By Marc Morial (TriceEdneyWire.com) – “Far too many African Americans still struggle to lead healthy and economically secure lives. This is due to the long-standing effects of racism, which touches all African Americans, regardless of socioeconomic status. These effects can be reversed, but it will take real commitment and systemic change. It shouldn’t have taken…

Dear Black People: Coronavirus Will Kill You

By Nsenga K. Burton, Ph.D., NNPA Newswire Culture and Entertainment Editor Coronavirus or Covid-19 or “rona” as some are calling it will kill you. You may have seen some of the conspiracy theories, myths or outright lies floating around the internet stating that black folks cannot get coronavirus. You may have the false belief that…

Congress rejects reversal of student loan forgiveness rule: For-profit colleges termed the “coronavirus of higher ed”

By Charlene Crowell  While much of the nation grapples with multiple adjustments attributed to the coronavirus pandemic, a rare bipartisan effort in recent days united lawmakers to reject an ill-advised Department of Education push against financial fairness for student borrowers. The lawmakers’ efforts were to allow a 2016 rule to stand unchanged.  Without the March 11th…

Never Hate Yourself

By Hakim Abdul-Ali At this present time, our country and the rest of the world are going through some very difficult times. The dreaded COVID-19 virus, also known as coronavirus, is plaguing the earth and it, seemingly, has the world in its deadly, mystifying grip as of this column’s publication. It’s  also at this time…

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Coronavirus: COVID-19 Life Changing And Challenging

  By Beverly Gadson-Birch Good morning Charleston! Are y’all practicing safe health? When something terrible happened in black communities or the nation, older folk would say, “it’s praying time”. What time is it? Yep, “it’s praying time”. While I am very much concerned about the virus outbreak, I am not panicking. On a recent visit…

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The Illusion of Delusion

By Barney Blakeney Often I’ll read stuff I already know which distresses me nonetheless. That happened last week while reading a report on a study written by NNPA reporter Stacy Brown. The study was about the economic and financial progress made by African Americans over the past five years. You hear it said some Black people…

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Love for All is a Feeling Worth Initiating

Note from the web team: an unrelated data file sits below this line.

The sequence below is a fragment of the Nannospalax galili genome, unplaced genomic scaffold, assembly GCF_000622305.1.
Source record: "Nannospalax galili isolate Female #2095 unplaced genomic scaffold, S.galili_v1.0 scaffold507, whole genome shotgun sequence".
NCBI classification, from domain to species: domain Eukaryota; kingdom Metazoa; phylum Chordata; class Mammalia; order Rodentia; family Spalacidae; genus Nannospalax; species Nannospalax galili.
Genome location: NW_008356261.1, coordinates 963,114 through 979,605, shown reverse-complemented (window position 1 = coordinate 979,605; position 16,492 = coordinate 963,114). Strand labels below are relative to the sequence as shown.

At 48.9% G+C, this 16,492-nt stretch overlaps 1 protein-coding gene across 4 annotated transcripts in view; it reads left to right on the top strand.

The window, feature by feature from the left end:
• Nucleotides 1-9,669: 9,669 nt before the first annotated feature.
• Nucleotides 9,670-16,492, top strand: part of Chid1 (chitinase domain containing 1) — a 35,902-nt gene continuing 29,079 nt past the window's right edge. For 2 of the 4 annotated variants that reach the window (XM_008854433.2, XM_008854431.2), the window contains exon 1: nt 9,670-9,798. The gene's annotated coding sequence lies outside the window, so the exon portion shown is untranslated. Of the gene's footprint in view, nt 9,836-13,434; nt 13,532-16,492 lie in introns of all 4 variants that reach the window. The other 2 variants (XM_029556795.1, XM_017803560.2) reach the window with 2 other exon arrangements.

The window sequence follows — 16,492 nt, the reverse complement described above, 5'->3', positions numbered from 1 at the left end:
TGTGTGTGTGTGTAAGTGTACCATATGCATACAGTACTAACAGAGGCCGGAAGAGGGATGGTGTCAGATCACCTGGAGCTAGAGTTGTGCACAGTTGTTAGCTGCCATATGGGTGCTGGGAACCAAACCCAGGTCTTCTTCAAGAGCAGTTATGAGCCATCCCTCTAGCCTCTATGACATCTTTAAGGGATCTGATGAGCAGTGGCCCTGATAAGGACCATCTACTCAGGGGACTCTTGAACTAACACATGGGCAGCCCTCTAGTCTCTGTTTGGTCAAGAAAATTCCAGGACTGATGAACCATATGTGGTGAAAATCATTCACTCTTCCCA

By Hakim Abdul-Ali The world we live in today is full of all sorts of political twists, racial dilemmas and numerous secret prejudicial agendas. I don’t think any reasonable, clear thinking American ethnic soul in “hue-manity” can, or would, deny that. I’m a concerned American brother of color, and that’s a pretty real scenario for…

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Judge Mikell R. Scarborough, Master-In-Equity: The Highest Form Of Fairness

By Beverly Gadson-Birch Life in the Holy City just ain’t that holy anymore. Once upon a time, a man’s word was his bond. His word was so trustworthy, you could take it to the bank and cash it in. Fast forward to now! What happened to truth in lending, truth in contracting, truth in sentencing,…

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“Be Prepared”

By Barney Blakeney I recently was thinking of something a friend says to me about being prepared – poor planning produces poor performance. The thought initially came to me regarding the recent three-day Southeastern Wildlife Exposition that came to town last month. Begun in 1983, each year some 40,000 visitors converge in Charleston for the…

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Housing is the Next Step to Mitigating Coronavirus

From The National Law Center on Homelessness & Poverty Without proper resources, people experiencing homelessness can be exceptionally vulnerable to communicable diseases—including the current outbreak of coronavirus, COVID-19. The National Law Center on Homelessness & Poverty anticipates this virus to be not only a public health crisis, but also to direct attention to the safety and the…

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Letter to the Editor: WNA surcharges

We should thank David Fleshman for writing a letter to the editor of the Post and Courier and making us aware of the warmer than normal weather (WNA) surcharges. To simplify this madness the South Carolina Public Service Commission has approved these surcharges, which allow Dominion Energy to charge consumers for “under usage of natural…

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Black History Month Sparks Focus on Black Men’s Prostate Cancer Rates: Survival Depends Upon Access & Screening

Op-Ed from the Men’s Health Network February is Black History Month and while typically a time to celebrate the achievements of African Americans around the world, Men’s Health Network (MHN) is taking the opportunity to spotlight a recent study highlighting the deeply concerning disparity between black men’s prostate health and that of other men nationwide.…

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Medicare for All is important for South Carolinians, as well as for all Americans

The South Carolina AFL-CIO has been on record for many years as supporting Medicare for All. Most union members have better access to health care than others because their unions have fought to win those benefits from employers. However, as health insurance costs rise, and as employers try to take back those benefits we fought…

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Hair Love, an 2020 Oscar®-winning animated short film from Matthew A. Cherry, tells the heartfelt story of an African American father learning to do his daughter’s hair for the first time